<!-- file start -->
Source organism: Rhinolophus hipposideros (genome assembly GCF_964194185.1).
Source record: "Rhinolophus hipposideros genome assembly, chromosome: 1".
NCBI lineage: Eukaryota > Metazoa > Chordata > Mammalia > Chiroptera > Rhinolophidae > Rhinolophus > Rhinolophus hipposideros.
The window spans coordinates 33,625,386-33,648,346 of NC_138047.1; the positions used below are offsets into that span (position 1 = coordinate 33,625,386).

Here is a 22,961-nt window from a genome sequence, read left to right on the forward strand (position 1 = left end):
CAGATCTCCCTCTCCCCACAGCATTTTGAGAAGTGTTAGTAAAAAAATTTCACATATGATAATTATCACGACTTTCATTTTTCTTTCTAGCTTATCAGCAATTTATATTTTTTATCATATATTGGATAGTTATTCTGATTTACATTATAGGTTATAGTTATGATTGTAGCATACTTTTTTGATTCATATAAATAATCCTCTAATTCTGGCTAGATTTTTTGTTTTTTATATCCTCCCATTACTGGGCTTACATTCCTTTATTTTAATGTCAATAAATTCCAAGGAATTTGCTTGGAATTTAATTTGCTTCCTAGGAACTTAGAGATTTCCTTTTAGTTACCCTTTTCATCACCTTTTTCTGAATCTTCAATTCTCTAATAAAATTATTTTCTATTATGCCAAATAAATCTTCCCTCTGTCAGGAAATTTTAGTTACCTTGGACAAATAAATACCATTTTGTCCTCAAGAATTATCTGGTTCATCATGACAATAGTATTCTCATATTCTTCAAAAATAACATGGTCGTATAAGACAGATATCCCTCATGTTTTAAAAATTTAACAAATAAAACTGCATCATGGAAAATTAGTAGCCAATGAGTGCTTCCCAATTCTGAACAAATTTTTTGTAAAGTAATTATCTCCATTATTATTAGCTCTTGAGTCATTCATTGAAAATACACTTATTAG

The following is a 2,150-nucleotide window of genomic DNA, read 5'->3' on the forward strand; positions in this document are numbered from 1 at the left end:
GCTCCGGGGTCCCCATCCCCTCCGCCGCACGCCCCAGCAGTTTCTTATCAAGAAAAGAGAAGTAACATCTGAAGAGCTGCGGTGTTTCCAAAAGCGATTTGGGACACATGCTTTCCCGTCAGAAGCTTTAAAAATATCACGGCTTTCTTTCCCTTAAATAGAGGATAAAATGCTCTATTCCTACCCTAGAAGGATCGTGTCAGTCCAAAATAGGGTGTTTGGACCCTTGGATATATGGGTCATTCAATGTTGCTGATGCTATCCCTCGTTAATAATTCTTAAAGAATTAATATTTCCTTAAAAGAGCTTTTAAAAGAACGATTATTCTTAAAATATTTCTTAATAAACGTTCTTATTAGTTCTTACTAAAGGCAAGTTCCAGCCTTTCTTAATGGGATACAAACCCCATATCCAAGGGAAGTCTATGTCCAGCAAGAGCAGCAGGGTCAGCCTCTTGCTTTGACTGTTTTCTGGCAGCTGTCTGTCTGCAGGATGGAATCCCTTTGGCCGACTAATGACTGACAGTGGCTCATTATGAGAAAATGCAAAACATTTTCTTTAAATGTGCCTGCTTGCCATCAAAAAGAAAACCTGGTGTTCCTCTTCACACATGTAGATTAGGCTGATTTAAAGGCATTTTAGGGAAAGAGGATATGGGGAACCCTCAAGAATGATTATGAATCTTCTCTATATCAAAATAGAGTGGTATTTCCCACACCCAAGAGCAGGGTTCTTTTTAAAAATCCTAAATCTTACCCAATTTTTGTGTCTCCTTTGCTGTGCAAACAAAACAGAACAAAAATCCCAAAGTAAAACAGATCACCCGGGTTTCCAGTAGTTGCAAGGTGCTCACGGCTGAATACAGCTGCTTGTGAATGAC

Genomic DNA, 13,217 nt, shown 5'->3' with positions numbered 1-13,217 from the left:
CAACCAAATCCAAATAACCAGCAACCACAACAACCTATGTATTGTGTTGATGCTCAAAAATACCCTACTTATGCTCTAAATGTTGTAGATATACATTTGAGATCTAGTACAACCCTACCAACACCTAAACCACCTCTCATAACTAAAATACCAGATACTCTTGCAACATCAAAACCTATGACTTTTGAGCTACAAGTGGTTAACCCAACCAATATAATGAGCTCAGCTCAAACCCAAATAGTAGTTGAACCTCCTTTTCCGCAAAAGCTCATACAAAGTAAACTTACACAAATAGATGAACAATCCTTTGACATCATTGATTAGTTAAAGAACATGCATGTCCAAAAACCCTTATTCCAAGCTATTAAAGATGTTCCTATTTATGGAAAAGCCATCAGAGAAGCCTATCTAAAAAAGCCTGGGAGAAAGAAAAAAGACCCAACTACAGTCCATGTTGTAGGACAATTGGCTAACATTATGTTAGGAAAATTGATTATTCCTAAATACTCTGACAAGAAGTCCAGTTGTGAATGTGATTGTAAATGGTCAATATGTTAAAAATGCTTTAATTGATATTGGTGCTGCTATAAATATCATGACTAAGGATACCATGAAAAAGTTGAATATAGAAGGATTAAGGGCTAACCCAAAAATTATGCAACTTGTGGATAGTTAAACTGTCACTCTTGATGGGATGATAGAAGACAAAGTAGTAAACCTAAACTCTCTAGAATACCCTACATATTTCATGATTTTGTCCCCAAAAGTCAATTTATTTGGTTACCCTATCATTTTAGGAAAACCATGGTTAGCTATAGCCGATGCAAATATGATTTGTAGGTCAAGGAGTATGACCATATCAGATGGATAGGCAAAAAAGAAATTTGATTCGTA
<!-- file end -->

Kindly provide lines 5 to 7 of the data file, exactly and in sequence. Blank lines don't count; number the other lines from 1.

Here is a 22,961-nt window from a genome sequence, read left to right on the forward strand (position 1 = left end):
CAGATCTCCCTCTCCCCACAGCATTTTGAGAAGTGTTAGTAAAAAAATTTCACATATGATAATTATCACGACTTTCATTTTTCTTTCTAGCTTATCAGCAATTTATATTTTTTATCATATATTGGATAGTTATTCTGATTTACATTATAGGTTATAGTTATGATTGTAGCATACTTTTTTGATTCATATAAATAATCCTCTAATTCTGGCTAGATTTTTTGTTTTTTATATCCTCCCATTACTGGGCTTACATTCCTTTATTTTAATGTCAATAAATTCCAAGGAATTTGCTTGGAATTTAATTTGCTTCCTAGGAACTTAGAGATTTCCTTTTAGTTACCCTTTTCATCACCTTTTTCTGAATCTTCAATTCTCTAATAAAATTATTTTCTATTATGCCAAATAAATCTTCCCTCTGTCAGGAAATTTTAGTTACCTTGGACAAATAAATACCATTTTGTCCTCAAGAATTATCTGGTTCATCATGACAATAGTATTCTCATATTCTTCAAAAATAACATGGTCGTATAAGACAGATATCCCTCATGTTTTAAAAATTTAACAAATAAAACTGCATCATGGAAAATTAGTAGCCAATGAGTGCTTCCCAATTCTGAACAAATTTTTTGTAAAGTAATTATCTCCATTATTATTAGCTCTTGAGTCATTCATTGAAAATACACTTATTAG

The following is a 2,150-nucleotide window of genomic DNA, read 5'->3' on the forward strand; positions in this document are numbered from 1 at the left end: